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Abstract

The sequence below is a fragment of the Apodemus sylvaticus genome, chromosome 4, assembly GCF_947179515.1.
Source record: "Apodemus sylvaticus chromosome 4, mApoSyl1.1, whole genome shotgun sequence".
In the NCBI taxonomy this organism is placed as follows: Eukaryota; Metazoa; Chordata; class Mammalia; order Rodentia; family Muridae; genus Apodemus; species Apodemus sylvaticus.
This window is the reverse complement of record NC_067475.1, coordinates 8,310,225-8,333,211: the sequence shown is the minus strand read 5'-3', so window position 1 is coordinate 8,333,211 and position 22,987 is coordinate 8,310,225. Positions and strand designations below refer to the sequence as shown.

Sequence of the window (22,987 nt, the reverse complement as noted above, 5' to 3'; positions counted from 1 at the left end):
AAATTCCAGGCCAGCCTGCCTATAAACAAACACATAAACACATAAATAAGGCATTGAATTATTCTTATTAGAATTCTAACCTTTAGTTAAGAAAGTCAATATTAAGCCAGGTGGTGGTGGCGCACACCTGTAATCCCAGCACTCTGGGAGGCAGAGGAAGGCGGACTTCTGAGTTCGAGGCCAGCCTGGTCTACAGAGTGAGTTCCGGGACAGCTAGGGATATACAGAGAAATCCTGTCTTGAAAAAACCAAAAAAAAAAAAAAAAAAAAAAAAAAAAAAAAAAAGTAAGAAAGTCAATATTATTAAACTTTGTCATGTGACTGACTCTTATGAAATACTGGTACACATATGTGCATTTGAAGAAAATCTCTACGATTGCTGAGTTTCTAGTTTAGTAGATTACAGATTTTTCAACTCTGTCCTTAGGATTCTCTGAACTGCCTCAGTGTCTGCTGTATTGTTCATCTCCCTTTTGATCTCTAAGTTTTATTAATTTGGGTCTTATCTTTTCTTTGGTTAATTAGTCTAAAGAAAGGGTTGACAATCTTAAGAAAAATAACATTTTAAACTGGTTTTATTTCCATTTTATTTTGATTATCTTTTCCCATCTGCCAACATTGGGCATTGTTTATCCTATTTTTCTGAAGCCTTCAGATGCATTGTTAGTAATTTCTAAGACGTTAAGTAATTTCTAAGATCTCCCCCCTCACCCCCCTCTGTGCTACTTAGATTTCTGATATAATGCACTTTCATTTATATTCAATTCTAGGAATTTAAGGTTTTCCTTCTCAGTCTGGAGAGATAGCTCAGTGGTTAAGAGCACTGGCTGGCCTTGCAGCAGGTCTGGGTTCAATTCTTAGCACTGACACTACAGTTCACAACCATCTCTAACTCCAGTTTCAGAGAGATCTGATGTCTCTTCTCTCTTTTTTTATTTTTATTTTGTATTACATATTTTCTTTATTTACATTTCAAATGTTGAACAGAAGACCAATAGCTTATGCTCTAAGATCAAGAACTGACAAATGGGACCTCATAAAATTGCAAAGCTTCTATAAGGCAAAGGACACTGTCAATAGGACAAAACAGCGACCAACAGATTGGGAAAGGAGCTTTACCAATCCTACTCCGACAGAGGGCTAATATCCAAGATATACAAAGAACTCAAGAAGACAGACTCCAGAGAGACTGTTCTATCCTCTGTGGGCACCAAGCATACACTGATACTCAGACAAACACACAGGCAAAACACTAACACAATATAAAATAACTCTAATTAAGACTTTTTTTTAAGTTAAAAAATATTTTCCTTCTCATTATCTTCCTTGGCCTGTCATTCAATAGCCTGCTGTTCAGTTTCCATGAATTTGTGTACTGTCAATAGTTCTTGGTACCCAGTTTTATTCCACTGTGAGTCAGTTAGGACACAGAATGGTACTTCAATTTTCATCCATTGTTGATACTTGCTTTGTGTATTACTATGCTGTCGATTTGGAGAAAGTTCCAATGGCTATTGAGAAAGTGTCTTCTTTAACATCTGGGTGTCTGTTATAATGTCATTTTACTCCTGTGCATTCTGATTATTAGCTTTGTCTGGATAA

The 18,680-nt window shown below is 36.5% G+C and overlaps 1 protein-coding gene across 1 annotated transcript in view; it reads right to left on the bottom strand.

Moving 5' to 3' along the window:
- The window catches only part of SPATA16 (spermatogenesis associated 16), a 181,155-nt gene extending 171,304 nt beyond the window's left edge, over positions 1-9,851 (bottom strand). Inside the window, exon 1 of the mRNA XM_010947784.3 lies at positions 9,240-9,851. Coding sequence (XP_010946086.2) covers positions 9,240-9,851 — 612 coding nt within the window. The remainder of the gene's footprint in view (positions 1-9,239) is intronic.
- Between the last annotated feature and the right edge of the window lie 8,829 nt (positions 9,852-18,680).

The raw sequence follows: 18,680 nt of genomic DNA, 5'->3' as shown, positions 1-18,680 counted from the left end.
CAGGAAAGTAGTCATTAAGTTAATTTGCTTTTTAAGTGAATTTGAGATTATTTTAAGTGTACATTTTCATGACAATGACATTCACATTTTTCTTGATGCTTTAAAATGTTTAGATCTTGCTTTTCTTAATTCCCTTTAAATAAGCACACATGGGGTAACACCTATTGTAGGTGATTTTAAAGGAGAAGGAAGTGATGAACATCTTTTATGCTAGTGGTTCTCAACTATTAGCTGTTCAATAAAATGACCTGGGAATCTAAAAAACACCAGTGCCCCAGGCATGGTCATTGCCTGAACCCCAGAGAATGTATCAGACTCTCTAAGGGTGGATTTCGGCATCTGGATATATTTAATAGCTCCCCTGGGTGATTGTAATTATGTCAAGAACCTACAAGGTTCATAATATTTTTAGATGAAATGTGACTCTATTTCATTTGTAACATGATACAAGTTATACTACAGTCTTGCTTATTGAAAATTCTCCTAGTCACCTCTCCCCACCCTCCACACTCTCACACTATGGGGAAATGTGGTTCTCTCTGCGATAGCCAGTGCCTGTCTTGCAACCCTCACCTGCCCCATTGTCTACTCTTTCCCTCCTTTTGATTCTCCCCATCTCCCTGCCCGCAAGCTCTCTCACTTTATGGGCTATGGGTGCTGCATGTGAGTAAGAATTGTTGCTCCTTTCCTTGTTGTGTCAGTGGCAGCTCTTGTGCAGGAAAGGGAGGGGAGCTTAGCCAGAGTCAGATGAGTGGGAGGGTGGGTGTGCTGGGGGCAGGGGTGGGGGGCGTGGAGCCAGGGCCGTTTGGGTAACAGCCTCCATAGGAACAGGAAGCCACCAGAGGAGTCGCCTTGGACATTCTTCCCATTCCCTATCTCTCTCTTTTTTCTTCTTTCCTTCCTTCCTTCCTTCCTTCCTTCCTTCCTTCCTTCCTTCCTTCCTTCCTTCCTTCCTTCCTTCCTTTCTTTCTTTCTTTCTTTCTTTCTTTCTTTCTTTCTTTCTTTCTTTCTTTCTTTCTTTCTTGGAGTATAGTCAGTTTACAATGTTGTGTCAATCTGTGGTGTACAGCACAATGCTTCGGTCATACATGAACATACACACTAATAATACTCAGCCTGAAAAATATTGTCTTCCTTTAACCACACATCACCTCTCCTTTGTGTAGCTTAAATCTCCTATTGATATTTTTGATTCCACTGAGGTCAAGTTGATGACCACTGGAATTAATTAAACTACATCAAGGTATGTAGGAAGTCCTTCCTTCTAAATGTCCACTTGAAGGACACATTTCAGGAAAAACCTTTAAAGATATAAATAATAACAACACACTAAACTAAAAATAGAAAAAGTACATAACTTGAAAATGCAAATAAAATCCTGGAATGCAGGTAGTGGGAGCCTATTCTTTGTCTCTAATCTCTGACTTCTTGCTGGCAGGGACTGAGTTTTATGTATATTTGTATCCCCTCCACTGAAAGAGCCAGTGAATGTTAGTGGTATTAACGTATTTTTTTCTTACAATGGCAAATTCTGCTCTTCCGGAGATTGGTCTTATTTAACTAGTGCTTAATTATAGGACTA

Anthropology, arguably the most American of the social sciences, is also the most poignant. In Declining Fortunes, Katherine Newman adeptly applies her anthropological skills to a most American topic: the prospects of the baby boom generation. Drawing on interviews with residents of "Pleasanton," a prosperous suburban community in the Northeast, Newman traces the generational identity of what could be the most influential cohort in the nation's history. But fortune has eluded the baby boomers. In her exploration of the context, the consequences, and the rationalization of generational failure, Newman integrates demographic and economic evidence with her interviews producing an account that is as satisfying as it is troubling.

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